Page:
At Housing and Urban Development, Shermichael Singleton, a top official, joined the department before being terminated when criticism of Trump surfaced in a final White House review. Singleton was helping HUD nominee Ben Carson plan a national tour after his confirmation and had worked for him for years, a source close to the situation said. Singleton was told by the HUD chief of staff that he would be dismissed because of his comments, the source said, after the comments were flagged to the White House. His last day was last week. The New York Times first reported the Singleton departure.
Heavily involved in the hiring process has been White House chief of staff Reince Priebus, who has told allies he wants his people across the administration, both in the West Wing and the federal agencies. The White House has even signed off on low-level hires at times.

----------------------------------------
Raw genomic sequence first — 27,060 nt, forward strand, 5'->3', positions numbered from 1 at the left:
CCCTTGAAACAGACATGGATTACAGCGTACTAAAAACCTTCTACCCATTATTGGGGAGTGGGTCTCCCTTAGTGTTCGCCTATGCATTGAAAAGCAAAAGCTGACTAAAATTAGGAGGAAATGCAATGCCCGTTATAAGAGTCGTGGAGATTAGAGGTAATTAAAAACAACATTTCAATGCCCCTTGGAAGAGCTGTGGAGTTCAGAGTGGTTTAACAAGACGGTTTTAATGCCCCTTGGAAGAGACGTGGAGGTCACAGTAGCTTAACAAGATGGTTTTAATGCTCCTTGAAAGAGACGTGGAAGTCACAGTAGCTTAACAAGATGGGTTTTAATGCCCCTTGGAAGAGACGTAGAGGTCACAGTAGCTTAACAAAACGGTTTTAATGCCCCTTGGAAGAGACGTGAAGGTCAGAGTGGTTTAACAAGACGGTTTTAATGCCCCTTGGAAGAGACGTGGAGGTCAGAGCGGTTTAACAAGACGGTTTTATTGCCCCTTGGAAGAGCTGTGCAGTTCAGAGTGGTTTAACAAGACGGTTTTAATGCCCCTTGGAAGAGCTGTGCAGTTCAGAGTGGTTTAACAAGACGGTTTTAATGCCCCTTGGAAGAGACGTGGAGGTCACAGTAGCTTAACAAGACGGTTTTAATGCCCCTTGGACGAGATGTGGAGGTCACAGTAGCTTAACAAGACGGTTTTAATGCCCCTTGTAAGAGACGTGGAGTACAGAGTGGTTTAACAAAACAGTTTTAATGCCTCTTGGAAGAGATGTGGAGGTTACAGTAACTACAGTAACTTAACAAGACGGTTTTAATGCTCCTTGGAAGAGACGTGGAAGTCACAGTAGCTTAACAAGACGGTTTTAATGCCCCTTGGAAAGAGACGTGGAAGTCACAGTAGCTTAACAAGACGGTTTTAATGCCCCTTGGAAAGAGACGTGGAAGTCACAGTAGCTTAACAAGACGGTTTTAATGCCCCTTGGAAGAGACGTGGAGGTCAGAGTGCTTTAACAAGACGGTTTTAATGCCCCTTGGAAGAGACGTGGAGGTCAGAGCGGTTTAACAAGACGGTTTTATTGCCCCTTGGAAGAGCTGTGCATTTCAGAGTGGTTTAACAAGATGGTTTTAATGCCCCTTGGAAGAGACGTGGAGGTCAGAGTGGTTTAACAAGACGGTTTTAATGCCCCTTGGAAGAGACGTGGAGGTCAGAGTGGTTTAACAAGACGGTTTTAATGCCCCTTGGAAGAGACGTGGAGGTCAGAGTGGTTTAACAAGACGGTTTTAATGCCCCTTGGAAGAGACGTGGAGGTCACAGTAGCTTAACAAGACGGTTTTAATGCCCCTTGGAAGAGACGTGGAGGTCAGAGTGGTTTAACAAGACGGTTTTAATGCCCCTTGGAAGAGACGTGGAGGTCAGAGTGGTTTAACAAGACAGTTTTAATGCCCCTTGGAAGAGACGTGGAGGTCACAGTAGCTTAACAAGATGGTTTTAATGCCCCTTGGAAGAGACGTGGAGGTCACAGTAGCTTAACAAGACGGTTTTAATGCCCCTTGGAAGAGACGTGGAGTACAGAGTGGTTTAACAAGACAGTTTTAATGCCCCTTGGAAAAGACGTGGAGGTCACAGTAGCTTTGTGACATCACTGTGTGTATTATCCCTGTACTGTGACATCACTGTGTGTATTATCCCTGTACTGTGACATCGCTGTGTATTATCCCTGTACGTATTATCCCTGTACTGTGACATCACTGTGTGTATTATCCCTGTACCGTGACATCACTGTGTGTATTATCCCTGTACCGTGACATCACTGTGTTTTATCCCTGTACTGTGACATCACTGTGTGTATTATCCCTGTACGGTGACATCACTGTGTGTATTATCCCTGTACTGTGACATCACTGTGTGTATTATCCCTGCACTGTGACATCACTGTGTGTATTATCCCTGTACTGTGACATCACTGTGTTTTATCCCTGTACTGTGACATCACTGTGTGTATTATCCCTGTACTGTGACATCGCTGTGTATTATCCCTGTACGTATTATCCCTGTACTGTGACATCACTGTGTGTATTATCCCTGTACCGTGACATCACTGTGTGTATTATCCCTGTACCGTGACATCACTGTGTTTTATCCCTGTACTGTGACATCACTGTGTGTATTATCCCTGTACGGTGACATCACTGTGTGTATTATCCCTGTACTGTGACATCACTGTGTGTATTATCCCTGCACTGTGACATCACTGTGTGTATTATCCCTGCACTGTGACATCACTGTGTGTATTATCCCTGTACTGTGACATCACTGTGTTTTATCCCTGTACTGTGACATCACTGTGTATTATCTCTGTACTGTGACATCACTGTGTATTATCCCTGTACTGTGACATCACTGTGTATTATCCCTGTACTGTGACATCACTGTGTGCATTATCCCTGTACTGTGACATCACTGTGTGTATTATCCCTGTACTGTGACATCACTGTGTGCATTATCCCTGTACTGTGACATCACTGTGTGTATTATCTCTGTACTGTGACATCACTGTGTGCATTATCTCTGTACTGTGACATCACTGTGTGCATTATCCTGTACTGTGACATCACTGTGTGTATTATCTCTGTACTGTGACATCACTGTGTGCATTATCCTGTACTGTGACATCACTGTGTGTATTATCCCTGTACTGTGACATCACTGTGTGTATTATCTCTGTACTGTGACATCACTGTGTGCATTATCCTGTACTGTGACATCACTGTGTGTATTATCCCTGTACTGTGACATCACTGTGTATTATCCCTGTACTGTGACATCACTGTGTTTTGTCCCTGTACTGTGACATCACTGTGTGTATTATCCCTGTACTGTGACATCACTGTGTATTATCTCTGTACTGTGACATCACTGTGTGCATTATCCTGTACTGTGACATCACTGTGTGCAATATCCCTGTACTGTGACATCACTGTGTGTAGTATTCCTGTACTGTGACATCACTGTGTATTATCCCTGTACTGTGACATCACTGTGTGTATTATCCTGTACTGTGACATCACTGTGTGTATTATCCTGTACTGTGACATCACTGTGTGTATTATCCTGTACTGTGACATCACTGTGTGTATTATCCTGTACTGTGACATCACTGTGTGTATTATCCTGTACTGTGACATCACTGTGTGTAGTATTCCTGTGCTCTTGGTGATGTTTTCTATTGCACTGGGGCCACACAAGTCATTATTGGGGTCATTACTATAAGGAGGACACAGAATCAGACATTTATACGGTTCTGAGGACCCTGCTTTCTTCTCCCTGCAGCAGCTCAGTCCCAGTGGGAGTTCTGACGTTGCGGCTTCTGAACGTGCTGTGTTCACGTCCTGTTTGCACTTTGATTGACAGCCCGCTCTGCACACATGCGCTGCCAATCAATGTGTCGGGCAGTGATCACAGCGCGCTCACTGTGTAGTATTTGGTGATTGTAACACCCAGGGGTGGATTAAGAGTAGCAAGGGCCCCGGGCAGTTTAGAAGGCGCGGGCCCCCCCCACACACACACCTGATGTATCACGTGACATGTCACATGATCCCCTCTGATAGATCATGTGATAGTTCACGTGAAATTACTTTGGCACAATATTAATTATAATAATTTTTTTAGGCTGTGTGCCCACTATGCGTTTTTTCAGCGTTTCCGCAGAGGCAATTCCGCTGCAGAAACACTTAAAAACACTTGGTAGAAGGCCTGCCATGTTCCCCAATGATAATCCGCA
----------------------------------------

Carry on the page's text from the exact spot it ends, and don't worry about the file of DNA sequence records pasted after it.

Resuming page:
Also involved in the process have been John DeStefano,Trump’s director of presidential personnel and a longtime Republican aide who worked for Speaker John Boehner, and Bill Stepien, the White House political director.
DeStefano has told associates he sometimes has to clash with agency heads who want to hire their own people. DeStefano referred a request for comment to the White House press office.
Another person close to the White House dismissed agency officials’ frustration about not being able to hire their preferred picks. “In some cases, the teams of Cabinet secretaries (rather than the secretaries themselves) have gotten confused about who won the election and for whom political appointees work,” the person said in an email.
Priebus and his team have made numerous hiring suggestions at agencies, and prospective hires have faced serious White House vetting over their loyalty to Trump.